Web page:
Far-right will back Sweden's new right-wing government
The newly elected government announces plans to build new nuclear reactors to meet Sweden's rising electricity demand.
Conservative leader Ulf Kristersson said Friday that three Swedish right-wing parties have agreed to form a minority government, with the far-right Sweden Democrats lending unprecedented support.
The newly elected government immediately announced plans to build new nuclear reactors to meet Sweden's rising electricity demand.
"New nuclear reactors will be built", the leader of the Christian Democrats Ebba Busch told reporters.
Sweden has recently shut down six of its 12 reactors, and the remaining ones, located at three nuclear power plants, generate approximately 30 percent of the country's electricity.
However, the country has struggled to find viable alternative energy sources to replace nuclear power, with renewable energies unable to meet the country's needs entirely.
The outgoing Social Democratic government, which has been in power for the past eight years, has traditionally been opposed to the construction of new reactors, but earlier this year acknowledged that nuclear energy would be critical for the foreseeable future.
Vattenfall, a Swedish energy company, announced in June that it was looking into the possibility of building at least two small modular nuclear reactors (SMRs).
Meanwhile, Kristersson, who is expected to become the next Prime Minister, told reporters that the new coalition government would be made up of the Moderates, Christian Democrats, and Liberals, all of whom would "cooperate with the Sweden Democrats in parliament."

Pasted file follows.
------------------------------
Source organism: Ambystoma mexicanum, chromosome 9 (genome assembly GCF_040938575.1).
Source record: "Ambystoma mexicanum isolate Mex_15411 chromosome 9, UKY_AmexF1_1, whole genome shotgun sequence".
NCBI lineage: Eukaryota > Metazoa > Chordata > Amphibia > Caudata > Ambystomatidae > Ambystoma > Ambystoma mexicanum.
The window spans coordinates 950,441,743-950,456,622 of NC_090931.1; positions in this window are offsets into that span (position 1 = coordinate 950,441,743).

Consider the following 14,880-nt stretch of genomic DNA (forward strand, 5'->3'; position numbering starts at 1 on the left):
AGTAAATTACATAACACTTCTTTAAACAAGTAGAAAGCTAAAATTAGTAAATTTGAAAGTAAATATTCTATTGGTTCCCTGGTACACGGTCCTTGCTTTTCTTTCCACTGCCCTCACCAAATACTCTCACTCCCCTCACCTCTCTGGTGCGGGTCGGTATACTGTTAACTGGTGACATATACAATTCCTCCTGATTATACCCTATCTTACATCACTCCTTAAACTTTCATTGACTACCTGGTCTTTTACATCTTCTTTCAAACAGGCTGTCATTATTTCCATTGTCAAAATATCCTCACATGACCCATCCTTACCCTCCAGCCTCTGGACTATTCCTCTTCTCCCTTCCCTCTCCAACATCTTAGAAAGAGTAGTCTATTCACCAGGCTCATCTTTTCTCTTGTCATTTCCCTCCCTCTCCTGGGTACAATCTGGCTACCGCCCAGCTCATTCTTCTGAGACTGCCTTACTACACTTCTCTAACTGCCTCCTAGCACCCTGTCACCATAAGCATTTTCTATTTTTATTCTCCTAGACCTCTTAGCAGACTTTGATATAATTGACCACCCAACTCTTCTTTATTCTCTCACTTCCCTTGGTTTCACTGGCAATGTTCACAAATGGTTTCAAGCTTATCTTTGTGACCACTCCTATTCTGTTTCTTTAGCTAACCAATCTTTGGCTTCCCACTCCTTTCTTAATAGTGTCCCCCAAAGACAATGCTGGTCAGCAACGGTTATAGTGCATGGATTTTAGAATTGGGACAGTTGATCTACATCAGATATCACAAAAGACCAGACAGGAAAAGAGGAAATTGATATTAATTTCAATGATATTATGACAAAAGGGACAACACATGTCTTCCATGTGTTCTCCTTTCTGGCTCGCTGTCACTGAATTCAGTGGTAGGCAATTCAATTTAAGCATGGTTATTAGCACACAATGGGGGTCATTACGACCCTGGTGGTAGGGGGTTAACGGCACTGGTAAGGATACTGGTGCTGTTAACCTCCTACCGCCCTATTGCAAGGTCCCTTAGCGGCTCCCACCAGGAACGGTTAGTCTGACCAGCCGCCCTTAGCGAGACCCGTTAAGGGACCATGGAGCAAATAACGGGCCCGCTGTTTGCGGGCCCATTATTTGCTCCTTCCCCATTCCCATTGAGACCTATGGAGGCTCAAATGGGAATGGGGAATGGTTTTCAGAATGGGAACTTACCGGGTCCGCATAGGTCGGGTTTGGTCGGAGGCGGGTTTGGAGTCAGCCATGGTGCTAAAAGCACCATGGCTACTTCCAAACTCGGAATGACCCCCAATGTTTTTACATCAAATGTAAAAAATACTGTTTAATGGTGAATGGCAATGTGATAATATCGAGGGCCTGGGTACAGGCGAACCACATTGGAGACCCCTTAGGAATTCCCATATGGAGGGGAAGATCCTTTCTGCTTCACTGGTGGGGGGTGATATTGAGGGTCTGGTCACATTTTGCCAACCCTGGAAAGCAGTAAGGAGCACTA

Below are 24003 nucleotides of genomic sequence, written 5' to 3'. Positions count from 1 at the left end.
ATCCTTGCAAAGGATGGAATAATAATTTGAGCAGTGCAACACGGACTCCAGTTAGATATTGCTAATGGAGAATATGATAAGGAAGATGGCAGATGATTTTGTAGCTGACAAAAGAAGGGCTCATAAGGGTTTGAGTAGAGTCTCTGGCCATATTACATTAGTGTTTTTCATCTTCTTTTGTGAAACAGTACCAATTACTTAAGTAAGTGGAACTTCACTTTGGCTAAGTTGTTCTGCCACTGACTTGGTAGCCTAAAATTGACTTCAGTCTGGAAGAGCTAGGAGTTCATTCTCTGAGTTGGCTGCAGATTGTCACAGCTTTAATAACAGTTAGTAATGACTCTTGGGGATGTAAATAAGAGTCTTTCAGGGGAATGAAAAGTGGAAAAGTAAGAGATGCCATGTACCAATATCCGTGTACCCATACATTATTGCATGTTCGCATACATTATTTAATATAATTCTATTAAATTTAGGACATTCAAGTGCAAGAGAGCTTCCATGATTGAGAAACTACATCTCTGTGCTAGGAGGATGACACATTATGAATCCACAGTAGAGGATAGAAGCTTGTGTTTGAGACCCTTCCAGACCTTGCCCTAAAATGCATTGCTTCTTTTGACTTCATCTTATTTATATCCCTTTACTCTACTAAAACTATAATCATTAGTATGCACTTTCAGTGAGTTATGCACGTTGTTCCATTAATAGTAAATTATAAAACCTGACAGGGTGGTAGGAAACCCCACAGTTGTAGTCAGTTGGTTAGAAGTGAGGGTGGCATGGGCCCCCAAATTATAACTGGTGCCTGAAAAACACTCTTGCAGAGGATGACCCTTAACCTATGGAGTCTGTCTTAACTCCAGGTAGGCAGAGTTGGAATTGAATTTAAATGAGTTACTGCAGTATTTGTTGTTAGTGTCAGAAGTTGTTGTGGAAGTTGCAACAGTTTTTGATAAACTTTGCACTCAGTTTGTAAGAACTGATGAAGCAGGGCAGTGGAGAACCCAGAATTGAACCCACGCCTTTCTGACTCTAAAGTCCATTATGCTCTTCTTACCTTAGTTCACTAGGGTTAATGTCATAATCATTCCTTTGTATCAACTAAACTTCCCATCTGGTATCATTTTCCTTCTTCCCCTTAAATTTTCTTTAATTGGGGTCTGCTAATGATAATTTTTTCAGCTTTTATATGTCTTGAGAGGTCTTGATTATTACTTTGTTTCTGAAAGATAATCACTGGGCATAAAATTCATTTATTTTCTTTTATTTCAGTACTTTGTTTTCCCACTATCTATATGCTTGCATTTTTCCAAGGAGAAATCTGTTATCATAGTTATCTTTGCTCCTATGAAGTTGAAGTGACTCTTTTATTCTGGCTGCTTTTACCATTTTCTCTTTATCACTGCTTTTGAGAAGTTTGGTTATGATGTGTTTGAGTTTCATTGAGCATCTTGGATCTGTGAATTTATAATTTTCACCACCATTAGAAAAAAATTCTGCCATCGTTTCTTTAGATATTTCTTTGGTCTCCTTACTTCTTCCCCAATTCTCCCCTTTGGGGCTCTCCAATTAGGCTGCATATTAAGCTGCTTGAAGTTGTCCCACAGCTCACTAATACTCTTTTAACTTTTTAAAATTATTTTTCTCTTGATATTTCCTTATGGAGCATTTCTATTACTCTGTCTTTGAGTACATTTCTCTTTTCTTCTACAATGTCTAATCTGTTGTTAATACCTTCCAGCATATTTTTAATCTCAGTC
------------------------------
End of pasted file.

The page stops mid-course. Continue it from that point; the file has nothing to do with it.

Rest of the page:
The speaker of parliament is expected to call a vote on Kristersson as Prime Minister on Monday, one month after the right-wing won a narrow victory in a general election, deposing the Social Democrats after eight years in power.
The four right-wing parties have 176 of the 349 seats in parliament.
It is worth noting that the far-right Sweden Democrats, once shunned as political outcasts in the country, were the big winners in the September 11 election.
They won a record 20.5 percent of the vote, trailing outgoing Prime Minister Magdalena Andersson's Social Democrats, who have dominated Swedish politics since the 1930s.
Winter is here
The EU has been preparing for a gas shortage this winter. On a proposal from the European Commission, European energy ministers had approved a 15% reduction in their gas consumption between August 1 and March 31, compared to their average consumption over the same period in the past five years.
Sweden, which has the highest gasoline prices in Europe, announced a temporary tax decrease in March as part of a $1.5 billion package of measures.
Sweden can provide 2,400 megawatts, but the country is also facing potential shortages and has already resorted to oil backup plants.
EU chief Ursula von der Leyen has lately proposed that the bloc's 27 nations agree on placing a price cap on Russian gas imports.
Von der Leyen's decision comes as a means of imposing further sanctions on Russia as the West looks for more means of punishing the country over the war in Ukraine.
Capping prices, as some Western countries are considering, "would be an absolutely stupid decision," Putin told the Eastern Economic Forum in the Pacific port city of Vladivostok.
The G7 industrialized nations pledged last week to work quickly to establish a price cap on Russian oil imports in order to cut off a key source of funding for Moscow's military activity in Ukraine.
The West: double standards
Unsurprisingly, the West and its tools – the United Nations (UN), and International Atomic Energy Agency (IAEA) will not condemn Sweden’s decision to build at least two nuclear reactors.
Meanwhile, the US is imposing additional sanctions that would prevent the Iranian leadership from conducting safe nuclear energy research. Whereas other Western countries and their allies including the Israeli occupation freely advance their suspicious nuclear program.